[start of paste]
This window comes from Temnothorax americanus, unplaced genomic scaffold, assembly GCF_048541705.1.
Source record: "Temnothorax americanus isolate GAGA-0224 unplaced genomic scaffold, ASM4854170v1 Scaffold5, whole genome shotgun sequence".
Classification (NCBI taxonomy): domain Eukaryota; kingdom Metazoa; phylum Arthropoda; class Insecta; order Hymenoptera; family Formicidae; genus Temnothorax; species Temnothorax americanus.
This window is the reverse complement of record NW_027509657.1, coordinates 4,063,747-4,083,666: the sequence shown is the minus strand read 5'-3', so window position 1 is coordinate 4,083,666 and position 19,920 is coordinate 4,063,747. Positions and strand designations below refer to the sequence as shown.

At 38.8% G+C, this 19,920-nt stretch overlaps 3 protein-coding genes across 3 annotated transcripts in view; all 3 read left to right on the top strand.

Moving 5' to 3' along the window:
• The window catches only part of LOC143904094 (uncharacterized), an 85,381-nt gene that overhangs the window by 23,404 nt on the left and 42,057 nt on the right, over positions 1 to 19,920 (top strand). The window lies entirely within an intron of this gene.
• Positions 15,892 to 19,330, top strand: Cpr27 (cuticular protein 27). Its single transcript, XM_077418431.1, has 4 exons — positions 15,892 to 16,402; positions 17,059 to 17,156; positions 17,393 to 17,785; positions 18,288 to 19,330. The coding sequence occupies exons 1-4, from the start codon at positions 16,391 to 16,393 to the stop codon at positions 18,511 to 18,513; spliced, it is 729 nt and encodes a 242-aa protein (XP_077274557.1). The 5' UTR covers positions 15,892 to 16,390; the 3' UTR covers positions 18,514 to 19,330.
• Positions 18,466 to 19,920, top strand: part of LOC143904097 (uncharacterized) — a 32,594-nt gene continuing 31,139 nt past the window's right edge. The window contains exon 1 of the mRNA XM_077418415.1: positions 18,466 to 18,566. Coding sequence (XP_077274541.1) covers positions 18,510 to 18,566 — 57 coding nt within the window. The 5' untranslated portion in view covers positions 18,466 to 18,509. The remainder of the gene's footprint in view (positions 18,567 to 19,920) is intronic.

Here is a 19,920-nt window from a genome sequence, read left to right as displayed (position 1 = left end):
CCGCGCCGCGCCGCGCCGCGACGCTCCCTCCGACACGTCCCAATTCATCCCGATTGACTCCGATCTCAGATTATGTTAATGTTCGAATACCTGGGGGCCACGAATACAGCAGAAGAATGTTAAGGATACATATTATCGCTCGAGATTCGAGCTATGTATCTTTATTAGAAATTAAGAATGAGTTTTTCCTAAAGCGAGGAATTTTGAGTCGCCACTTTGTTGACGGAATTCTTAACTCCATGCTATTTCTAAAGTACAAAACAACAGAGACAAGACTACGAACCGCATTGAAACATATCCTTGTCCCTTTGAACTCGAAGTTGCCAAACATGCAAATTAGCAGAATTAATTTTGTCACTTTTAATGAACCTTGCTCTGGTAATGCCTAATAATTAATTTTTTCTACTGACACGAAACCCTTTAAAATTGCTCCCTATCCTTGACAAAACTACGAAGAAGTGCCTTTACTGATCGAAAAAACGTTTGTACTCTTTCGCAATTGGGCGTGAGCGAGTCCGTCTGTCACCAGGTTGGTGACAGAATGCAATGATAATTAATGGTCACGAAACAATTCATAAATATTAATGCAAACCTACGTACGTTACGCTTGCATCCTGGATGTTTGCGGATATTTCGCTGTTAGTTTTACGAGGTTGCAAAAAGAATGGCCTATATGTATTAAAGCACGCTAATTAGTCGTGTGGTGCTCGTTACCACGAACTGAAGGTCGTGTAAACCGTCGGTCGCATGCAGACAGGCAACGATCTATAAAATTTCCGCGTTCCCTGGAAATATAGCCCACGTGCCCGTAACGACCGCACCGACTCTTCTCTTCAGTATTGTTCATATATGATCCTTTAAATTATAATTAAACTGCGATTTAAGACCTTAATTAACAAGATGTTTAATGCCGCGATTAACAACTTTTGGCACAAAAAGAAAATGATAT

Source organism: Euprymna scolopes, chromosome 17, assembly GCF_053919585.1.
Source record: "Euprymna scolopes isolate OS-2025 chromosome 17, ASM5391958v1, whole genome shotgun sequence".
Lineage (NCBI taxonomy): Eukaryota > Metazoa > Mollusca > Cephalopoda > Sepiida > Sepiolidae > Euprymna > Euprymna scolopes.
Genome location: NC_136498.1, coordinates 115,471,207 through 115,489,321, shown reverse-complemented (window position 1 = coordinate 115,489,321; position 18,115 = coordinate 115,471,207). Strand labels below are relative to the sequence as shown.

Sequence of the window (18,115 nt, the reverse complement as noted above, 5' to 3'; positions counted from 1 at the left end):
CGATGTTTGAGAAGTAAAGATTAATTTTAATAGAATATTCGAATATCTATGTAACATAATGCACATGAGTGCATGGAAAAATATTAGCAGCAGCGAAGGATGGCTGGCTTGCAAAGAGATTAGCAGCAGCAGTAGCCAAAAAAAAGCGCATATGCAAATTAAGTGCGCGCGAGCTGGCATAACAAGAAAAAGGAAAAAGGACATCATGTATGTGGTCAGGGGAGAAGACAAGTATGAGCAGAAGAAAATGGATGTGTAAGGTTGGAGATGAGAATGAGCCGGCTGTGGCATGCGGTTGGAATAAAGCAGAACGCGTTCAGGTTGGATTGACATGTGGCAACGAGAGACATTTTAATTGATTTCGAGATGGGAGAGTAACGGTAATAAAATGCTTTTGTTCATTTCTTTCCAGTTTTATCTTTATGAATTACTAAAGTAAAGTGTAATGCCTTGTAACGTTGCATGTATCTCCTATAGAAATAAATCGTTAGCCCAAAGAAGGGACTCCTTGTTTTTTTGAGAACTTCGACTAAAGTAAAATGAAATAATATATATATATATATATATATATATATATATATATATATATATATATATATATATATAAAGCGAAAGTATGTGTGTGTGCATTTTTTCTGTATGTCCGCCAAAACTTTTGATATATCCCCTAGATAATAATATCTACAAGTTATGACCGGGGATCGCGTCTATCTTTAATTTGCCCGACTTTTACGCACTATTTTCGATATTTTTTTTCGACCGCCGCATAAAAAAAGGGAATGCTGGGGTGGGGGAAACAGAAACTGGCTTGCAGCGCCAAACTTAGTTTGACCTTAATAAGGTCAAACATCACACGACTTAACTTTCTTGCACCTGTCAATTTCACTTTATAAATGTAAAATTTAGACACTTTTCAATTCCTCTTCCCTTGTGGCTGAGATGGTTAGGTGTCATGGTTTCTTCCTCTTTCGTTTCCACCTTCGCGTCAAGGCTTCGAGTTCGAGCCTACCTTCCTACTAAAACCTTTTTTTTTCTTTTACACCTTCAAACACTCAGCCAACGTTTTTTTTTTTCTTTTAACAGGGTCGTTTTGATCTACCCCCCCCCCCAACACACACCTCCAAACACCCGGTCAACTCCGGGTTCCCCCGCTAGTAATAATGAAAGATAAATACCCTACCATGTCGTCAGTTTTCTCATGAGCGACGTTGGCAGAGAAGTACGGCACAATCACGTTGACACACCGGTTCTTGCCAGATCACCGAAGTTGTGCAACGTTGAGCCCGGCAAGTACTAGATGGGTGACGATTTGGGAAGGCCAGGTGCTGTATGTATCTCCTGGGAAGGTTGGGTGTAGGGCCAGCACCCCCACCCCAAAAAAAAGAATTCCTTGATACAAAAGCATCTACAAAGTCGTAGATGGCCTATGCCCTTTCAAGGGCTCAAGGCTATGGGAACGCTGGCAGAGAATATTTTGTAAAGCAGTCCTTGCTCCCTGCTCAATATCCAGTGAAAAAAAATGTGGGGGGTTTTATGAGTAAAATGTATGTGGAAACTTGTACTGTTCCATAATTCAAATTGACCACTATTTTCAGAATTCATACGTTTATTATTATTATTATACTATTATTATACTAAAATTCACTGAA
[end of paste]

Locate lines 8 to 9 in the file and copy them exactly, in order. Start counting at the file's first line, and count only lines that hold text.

• Positions 15,892 to 19,330, top strand: Cpr27 (cuticular protein 27). Its single transcript, XM_077418431.1, has 4 exons — positions 15,892 to 16,402; positions 17,059 to 17,156; positions 17,393 to 17,785; positions 18,288 to 19,330. The coding sequence occupies exons 1-4, from the start codon at positions 16,391 to 16,393 to the stop codon at positions 18,511 to 18,513; spliced, it is 729 nt and encodes a 242-aa protein (XP_077274557.1). The 5' UTR covers positions 15,892 to 16,390; the 3' UTR covers positions 18,514 to 19,330.
• Positions 18,466 to 19,920, top strand: part of LOC143904097 (uncharacterized) — a 32,594-nt gene continuing 31,139 nt past the window's right edge. The window contains exon 1 of the mRNA XM_077418415.1: positions 18,466 to 18,566. Coding sequence (XP_077274541.1) covers positions 18,510 to 18,566 — 57 coding nt within the window. The 5' untranslated portion in view covers positions 18,466 to 18,509. The remainder of the gene's footprint in view (positions 18,567 to 19,920) is intronic.